Winsor and Newton Artists' Oil Colour is unmatched for its purity, quality and reliability - a success which is reflected in its world-wide reputation amongst professional artists. It has 120 colours in the range, offering the widest spectrum of all the Winsor & Newton oil ranges.
The full range of 120 colours are available in 37ml tubes. 34 colours are available in 200ml tubes and whites are available in 120ml tubes. Some whites are also available in 60ml tubes.
Every Winsor & Newton Artists' Oil Colour is individually formulated to enhance each pigment's natural characteristics and ensure stability of colour. By exercising maximum quality control throughout all stages of manufacture, selecting the most suitable drying oils and method of pigment dispersion, the unique individual properties of each colour are preserved.
Mixing raw materials for Artists' Oil Colour
Combined with over 170 years of manufacturing and quality control expertise, the formulation of Artist's Oil Colour ensures the best raw materials are made into the World's Finest Colours.
Pigment loading/tinting strength
Artists' Oil Colour uses the highest level of pigmentation consistent with the broadest handling properties. The quantity of pigment used provides covering power and tinting strength; leading to the saying "artists' quality goes further".
Winsor Blue (Green Shade) - high tinting strength, Terre Verte - low tinting strength
Covering Power not only comes from pigment strength, but also from the greater thickness of colour, which results from the stiff consistency associated with Artists' Oil Colour. Covering power is particularly linked to the most opaque colours like Titanium White and the Cadmiums.
Like all raw materials, pigments are available in various grades. Winsor & Newton use only the purest of pigments ensuring the cleanest, brightest colours, which in turn produce the best colour mixtures.
Assessing pigment in the factory
Our quality standards include the use of single pigments wherever possible to create individual colours. Combined with strength of colour, single pigments provide a wide colour range in themselves and offer cleaner, brighter mixtures with an infinite range of hues. This is particularly important for greens, violets and oranges. Single pigment 'secondaries' considerably broaden the artists' available spectrum. There are 80 single pigment colours in the range.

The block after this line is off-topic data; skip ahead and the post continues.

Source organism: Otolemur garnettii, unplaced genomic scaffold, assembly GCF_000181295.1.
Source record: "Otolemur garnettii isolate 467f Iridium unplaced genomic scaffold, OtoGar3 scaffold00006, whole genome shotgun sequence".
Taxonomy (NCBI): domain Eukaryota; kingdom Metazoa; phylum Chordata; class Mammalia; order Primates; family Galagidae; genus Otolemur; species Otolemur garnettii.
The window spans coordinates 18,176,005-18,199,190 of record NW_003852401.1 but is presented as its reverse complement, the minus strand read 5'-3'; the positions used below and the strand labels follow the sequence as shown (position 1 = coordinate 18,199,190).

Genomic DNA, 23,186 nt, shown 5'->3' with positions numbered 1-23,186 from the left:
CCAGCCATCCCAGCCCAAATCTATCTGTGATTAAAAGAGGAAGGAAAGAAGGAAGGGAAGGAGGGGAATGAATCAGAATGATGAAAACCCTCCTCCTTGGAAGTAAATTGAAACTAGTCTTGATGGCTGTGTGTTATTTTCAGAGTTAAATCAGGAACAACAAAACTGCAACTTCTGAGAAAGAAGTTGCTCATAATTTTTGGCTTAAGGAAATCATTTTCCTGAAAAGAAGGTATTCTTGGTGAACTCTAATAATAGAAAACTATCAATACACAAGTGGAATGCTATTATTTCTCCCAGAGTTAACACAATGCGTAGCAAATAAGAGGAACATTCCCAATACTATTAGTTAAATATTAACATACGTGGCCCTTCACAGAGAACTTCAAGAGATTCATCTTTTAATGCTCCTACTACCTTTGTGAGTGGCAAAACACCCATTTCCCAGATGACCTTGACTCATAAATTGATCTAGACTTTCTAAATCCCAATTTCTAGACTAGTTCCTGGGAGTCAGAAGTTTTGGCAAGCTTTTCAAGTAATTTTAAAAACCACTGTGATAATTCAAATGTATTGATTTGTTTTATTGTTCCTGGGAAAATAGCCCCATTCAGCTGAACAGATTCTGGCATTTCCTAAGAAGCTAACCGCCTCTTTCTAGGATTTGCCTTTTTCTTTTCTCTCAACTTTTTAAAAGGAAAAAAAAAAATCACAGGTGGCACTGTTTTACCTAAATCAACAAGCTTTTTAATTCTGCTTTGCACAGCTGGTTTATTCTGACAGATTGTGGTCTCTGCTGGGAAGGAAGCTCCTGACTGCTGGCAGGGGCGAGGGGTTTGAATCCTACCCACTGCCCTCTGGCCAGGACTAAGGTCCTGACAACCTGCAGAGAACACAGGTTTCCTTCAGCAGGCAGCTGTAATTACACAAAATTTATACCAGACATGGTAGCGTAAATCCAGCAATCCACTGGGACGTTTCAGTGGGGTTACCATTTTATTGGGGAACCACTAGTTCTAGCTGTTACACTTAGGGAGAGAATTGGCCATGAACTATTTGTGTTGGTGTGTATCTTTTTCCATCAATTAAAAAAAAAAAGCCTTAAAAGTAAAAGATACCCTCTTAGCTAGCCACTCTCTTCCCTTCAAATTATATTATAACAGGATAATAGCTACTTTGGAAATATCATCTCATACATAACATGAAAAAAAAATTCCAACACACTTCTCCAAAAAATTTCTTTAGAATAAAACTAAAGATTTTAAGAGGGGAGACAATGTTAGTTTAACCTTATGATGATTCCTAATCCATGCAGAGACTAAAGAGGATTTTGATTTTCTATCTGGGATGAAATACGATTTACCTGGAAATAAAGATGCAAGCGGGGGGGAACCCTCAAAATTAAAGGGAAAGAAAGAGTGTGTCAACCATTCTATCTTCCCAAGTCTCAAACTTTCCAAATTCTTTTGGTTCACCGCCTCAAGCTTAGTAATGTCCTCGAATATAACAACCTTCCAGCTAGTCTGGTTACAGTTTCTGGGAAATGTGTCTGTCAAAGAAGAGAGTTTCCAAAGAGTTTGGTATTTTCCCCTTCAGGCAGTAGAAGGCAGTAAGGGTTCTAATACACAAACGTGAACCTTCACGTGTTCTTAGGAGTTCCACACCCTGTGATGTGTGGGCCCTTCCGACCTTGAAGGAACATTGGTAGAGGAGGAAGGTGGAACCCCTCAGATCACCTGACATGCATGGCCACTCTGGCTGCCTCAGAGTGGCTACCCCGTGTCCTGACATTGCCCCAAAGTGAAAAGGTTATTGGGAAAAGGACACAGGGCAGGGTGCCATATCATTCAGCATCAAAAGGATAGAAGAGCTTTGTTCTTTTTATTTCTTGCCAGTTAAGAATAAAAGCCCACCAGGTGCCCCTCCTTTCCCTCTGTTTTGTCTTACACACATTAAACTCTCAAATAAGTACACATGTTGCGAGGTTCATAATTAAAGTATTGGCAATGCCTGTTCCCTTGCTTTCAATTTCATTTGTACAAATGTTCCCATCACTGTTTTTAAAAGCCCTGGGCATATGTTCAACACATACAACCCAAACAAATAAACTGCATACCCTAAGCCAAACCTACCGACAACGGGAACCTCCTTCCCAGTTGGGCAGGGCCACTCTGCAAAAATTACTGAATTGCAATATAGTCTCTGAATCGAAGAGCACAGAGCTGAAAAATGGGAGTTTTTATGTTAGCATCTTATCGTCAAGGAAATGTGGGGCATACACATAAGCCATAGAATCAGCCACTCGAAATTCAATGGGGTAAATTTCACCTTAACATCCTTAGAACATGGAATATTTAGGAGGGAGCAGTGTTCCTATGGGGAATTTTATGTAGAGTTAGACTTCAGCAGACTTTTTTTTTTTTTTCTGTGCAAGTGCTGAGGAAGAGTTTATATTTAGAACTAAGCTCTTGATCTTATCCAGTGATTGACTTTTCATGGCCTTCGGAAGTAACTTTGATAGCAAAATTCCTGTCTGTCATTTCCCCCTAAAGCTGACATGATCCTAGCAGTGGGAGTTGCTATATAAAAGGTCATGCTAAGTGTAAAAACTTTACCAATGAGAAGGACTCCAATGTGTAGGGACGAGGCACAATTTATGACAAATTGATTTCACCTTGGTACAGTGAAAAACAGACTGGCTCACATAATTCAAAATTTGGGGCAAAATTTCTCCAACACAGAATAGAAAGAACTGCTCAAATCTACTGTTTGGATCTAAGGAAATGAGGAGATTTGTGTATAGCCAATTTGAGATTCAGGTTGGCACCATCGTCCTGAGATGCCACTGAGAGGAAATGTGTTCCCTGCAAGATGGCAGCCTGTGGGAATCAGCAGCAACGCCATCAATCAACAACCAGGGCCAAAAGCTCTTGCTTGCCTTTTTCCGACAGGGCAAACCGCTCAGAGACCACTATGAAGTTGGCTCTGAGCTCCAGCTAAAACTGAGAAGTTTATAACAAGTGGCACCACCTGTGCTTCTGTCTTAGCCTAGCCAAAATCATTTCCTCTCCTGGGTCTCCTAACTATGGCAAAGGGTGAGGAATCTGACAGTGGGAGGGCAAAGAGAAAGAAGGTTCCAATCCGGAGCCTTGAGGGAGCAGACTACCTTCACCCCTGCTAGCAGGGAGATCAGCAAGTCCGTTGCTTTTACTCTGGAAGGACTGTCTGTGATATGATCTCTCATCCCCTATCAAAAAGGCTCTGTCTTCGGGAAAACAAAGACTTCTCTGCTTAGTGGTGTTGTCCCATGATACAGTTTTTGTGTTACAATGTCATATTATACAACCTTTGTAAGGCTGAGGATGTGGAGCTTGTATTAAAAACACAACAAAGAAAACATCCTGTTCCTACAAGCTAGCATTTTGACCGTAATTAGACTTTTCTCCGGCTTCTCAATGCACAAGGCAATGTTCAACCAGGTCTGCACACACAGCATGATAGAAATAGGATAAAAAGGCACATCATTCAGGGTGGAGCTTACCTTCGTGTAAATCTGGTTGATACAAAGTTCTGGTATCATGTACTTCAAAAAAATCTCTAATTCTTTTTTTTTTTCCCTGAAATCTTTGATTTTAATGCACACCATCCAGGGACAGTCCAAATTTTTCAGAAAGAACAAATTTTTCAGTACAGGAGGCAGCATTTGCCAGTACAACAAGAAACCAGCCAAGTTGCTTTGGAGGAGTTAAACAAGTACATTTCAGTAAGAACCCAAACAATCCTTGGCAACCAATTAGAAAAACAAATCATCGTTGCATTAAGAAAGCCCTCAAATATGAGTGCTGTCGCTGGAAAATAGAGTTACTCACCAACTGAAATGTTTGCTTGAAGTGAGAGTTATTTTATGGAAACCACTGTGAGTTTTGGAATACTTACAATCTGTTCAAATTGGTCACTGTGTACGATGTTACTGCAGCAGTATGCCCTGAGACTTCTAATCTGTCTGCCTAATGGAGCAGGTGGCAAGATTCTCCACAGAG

Winsor & Newton are famous for providing the widest spectrum of colours within our ranges. The colours are selected according to mass tone [colour from tube], undertone [bias of colour when in a thin film], strength and relative opacity. This provides the largest number of colour positions and an infinite number of colour mixtures. A total of 100 different pigments are used to produce 120 colours.
Hand painted colour tint card
As the cost of the pigments used varies, so does the price charged for the colour. Therefore we have grouped colours together in 'series'. The higher the series number, the higher the price. You can find the series number both on the colour chart and on the tube.
Transparency & Opacity
Pigments vary in their transparency by nature. On the Winsor & Newton Artists’ Oil Colour chart and individual colour pages of this site, the transparent colours are marked with or T, the semi-transparent colours are marked or ST. The relatively semiopaque colours are marked with or SO and the opaque colours are marked with or O.
Remember that the level of transparency of a colour is relative to other colours. Transparent colours are used for glazing and tinting, providing optical colour mixtures and depth of colour to the painting surface. Opaque colours cover well, give flat areas of colour and obscure/mask the underlayers of the painting.
Artists' Oil Colour is formulated to reflect the characteristics of each of the various pigments, ensuring that synthetic organics such as Phthalocyanines and Quinacridones [ie. "Winsor" or "Permanent colours"] deliver maximum transparency, whilst Cadmiums and Earth colours offer excellent opacity.